She grew up fast. Despite her folks urging Loretta to stick around, especially with the coal mining jobs dwindling post-war, Doolittle made the call to head back to the Pacific Northwest and settle in Custer, Washington, close to the Canadian border—almost 3,000 miles away from Butcher Hollow. By then, Loretta was already expecting. At just 16, she didn’t even know what “pregnant” meant. As she shared with NPR in 2010, “We just called it having a baby.”
Doolittle found work in logging, but it didn’t exactly lift the family out of their Kentucky days. Meanwhile, Loretta spent the next ten years as a full-time mom, bringing four kids into the world in just six years. She wore many hats—cooking, cleaning, farming, and preserving her own veggies. She even whipped up lunches for Doolittle’s entire 30-person crew every workday. If not for Doolittle, that might have been the whole story.
Getting Started in the Music Industry
In the late ’50s, he finally persuaded his reserved young wife to step into the spotlight. Securing her an audition with a nearby honky-tonk group, she soon found herself performing regular Saturday night gigs in the vicinity. Her debut took place at the Delta Grange Hall in Custer, a notable event with the governor of Washington rumored to be among the audience. Following stints with established acts like the Pen Brothers and Westerneers, she took the initiative to form her own modest ensemble, the Trail Blazers. Notably, her younger brother, Jay Lee Webb, joined her in Washington after following her there in 1959.
A Troubled Relationship
In the years when Loretta’s career soared, Doolittle shifted his focus to caring for their eventual six children and managing their estate in Hurricane Mills, Tennessee—overseeing the Loretta Lynn Dude Ranch. Despite his continuous infidelity, their marriage endured for 48 years until his demise due to complications of diabetes in 1996. The relationship, marked by turbulence, was vividly described by daughter Cissie Lynn to CBS News as a “lonely life” for both Loretta and her father. Loretta confessed there were moments when she hesitated to return home, knowing she would have to confront the repercussions of his drinking.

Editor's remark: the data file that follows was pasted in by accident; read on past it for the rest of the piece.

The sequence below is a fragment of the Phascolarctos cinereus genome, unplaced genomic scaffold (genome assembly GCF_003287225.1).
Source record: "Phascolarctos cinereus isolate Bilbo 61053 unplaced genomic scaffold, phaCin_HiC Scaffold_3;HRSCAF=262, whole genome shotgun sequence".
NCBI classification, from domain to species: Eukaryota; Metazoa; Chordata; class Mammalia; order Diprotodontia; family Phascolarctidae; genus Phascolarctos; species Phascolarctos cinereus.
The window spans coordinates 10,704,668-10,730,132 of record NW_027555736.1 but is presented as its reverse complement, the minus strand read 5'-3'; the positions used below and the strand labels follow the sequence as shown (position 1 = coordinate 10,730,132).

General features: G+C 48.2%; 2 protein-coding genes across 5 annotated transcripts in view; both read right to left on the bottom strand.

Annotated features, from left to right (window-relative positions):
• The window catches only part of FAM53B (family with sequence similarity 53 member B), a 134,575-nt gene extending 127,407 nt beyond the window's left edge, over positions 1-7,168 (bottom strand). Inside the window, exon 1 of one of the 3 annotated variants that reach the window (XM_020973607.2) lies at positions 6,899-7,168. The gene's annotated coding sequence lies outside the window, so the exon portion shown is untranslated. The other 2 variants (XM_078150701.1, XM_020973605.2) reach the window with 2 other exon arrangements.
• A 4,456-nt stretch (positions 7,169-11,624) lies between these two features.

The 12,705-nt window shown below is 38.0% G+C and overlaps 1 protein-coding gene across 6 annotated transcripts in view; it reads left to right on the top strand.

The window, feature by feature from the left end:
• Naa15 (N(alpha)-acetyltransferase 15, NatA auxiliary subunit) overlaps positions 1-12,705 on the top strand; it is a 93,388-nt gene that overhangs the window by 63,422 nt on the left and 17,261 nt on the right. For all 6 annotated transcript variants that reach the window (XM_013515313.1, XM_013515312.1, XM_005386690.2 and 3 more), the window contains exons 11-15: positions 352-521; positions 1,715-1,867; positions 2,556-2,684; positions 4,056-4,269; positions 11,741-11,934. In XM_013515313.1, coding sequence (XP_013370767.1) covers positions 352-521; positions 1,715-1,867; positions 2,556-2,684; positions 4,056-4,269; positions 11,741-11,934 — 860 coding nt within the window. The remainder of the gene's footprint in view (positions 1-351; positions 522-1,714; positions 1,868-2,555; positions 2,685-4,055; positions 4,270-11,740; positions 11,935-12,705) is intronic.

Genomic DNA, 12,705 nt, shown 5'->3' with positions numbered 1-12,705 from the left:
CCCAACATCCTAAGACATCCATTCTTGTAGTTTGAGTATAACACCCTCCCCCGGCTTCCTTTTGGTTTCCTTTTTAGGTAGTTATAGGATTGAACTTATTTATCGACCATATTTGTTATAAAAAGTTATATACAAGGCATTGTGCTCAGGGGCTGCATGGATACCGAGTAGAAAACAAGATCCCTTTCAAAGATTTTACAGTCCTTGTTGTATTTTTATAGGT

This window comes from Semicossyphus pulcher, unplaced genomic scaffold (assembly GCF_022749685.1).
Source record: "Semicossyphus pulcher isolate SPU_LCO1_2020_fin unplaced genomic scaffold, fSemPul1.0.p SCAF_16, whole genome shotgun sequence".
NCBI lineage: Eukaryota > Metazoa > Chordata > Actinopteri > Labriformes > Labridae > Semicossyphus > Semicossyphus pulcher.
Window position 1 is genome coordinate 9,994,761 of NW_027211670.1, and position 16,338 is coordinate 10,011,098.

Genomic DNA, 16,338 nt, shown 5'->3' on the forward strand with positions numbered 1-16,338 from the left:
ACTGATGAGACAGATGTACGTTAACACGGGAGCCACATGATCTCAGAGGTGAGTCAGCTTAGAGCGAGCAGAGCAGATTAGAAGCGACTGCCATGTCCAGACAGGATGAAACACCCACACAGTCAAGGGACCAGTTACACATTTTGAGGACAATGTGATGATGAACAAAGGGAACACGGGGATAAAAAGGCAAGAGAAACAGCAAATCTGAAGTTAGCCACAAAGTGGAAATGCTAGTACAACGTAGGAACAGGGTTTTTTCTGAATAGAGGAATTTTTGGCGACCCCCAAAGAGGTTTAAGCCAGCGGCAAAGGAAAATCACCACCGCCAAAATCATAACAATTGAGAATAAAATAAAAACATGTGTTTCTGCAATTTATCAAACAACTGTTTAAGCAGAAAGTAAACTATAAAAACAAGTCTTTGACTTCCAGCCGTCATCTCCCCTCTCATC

Even in the face of Doolittle’s abusive behavior, Loretta never shied away from standing up for herself. “He never hit me one time that I didn’t hit him back twice,” she proudly asserted. On one occasion, she even knocked out his two front teeth. Reflecting on the incident in the 2016 PBS documentary, “Loretta Lynn: Still a Mountain Girl,” she recalled, “I thought, ‘Oh my God, I’m dead.’ But, you know, he laughed. He went around forever with two teeth missing. He was kind of proud of it.”
A Mother’s Sacrifice for Her Children
One of the intriguing paradoxes in Loretta’s life was her unwavering loyalty to someone like Doolittle, especially considering her outspoken advocacy for women’s independence. In her own justification, she explained, “I didn’t need him, but he was my kids’ daddy. Why leave hearts laying on the floor for me? I had to think of my kids.” Beyond practical considerations, she never ceased to believe that she owed everything to him. In her words from “Still Woman Enough,” Loretta expressed, “He thought I was something special, more special than anyone else in the world, and he never let me forget it.” This belief proved difficult to dismiss. Doo represented her security, her safety net. She clarified, “And just remember, I’m explaining, not excusing.”